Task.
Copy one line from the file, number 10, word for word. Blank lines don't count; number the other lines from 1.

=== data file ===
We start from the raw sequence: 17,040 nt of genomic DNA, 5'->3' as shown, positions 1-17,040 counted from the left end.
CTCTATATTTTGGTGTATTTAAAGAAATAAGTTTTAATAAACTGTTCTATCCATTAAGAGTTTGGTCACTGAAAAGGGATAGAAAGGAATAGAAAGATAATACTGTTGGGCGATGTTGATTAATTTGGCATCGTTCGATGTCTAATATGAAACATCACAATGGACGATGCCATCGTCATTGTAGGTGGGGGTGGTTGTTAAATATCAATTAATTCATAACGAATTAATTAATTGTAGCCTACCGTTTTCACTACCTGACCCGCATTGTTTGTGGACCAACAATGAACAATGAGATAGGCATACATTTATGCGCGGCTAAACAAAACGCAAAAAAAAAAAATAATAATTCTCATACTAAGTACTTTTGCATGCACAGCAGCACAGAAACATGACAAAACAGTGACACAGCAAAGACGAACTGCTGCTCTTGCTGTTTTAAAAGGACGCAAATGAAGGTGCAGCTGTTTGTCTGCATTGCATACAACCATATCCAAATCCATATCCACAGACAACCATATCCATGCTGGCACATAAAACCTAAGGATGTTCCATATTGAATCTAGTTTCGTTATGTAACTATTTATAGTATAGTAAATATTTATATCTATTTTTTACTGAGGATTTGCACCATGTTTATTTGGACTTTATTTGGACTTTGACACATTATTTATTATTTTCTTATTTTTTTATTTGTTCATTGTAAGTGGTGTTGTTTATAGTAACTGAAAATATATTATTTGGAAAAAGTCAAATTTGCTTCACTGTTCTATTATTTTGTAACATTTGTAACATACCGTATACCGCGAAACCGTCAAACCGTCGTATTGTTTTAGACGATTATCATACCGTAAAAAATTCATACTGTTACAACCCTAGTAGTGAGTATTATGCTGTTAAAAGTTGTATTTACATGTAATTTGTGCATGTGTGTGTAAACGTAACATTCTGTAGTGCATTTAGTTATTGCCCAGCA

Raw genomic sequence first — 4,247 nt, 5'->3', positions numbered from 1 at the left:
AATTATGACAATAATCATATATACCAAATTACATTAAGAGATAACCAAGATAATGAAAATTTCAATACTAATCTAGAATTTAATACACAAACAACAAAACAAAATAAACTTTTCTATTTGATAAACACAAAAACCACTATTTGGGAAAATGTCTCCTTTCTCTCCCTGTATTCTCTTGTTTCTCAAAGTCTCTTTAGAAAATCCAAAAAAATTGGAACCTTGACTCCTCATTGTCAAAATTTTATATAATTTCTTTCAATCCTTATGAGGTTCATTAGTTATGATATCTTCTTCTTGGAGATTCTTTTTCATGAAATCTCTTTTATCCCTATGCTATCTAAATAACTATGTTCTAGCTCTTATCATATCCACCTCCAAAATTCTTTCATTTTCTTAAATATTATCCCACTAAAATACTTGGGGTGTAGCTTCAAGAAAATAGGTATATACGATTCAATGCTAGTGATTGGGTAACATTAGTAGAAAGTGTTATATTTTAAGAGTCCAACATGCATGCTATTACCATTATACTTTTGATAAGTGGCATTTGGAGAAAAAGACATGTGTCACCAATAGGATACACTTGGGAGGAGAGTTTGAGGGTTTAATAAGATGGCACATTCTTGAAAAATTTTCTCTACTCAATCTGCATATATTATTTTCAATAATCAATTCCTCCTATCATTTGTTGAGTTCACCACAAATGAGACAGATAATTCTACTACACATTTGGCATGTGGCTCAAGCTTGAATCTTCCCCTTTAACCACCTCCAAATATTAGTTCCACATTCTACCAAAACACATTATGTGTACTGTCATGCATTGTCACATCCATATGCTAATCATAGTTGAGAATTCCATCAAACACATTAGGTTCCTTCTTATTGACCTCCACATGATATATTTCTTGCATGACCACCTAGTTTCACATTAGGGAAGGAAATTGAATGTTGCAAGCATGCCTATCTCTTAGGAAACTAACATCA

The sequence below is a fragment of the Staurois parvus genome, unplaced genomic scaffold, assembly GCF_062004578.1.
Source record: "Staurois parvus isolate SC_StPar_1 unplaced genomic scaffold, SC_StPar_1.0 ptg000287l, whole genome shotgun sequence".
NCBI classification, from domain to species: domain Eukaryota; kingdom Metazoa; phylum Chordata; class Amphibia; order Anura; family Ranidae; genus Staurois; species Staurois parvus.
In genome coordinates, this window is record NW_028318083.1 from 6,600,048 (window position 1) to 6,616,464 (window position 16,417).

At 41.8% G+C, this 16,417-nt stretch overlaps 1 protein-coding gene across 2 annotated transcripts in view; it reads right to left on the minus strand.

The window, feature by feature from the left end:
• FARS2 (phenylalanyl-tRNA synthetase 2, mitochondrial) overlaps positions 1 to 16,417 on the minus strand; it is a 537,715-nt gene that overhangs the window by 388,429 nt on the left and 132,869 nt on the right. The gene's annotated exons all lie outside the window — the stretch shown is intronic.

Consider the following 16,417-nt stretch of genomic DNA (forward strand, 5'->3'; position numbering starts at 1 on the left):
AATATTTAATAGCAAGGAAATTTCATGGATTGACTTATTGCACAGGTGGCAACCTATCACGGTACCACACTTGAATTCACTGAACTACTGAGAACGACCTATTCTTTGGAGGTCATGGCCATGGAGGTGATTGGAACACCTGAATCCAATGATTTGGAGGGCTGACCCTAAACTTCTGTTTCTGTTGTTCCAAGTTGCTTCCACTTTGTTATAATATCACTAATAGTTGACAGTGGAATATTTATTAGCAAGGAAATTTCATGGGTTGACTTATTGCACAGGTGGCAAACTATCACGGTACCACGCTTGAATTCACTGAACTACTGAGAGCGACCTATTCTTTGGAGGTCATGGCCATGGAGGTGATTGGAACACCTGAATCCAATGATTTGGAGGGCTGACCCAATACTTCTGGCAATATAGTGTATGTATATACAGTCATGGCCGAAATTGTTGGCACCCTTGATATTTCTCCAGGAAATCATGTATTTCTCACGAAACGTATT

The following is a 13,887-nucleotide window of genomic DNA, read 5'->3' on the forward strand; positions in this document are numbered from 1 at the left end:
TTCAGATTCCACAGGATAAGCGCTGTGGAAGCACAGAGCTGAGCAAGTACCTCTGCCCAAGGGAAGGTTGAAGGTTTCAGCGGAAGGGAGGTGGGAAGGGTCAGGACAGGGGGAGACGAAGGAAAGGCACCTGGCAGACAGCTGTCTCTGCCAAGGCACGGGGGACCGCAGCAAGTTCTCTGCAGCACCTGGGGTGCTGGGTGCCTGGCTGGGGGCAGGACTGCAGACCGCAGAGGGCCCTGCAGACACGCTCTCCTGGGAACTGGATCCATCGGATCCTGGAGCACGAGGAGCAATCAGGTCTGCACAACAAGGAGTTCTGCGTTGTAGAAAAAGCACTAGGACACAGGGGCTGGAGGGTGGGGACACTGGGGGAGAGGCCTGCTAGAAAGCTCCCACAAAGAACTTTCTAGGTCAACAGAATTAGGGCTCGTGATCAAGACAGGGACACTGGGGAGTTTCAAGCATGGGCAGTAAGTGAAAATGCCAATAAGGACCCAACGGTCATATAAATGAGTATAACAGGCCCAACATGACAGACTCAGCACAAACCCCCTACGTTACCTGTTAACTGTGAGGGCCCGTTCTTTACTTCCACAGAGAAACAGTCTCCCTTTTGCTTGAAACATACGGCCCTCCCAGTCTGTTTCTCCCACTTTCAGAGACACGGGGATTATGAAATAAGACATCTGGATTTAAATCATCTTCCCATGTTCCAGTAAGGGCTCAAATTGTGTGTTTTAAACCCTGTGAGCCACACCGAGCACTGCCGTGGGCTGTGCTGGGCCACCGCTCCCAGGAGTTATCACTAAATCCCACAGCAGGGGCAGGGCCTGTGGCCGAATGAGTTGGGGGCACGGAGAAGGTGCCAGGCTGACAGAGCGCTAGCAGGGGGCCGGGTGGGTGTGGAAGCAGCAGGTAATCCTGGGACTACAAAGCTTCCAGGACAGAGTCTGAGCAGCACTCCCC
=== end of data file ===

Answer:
The window, feature by feature from the left end: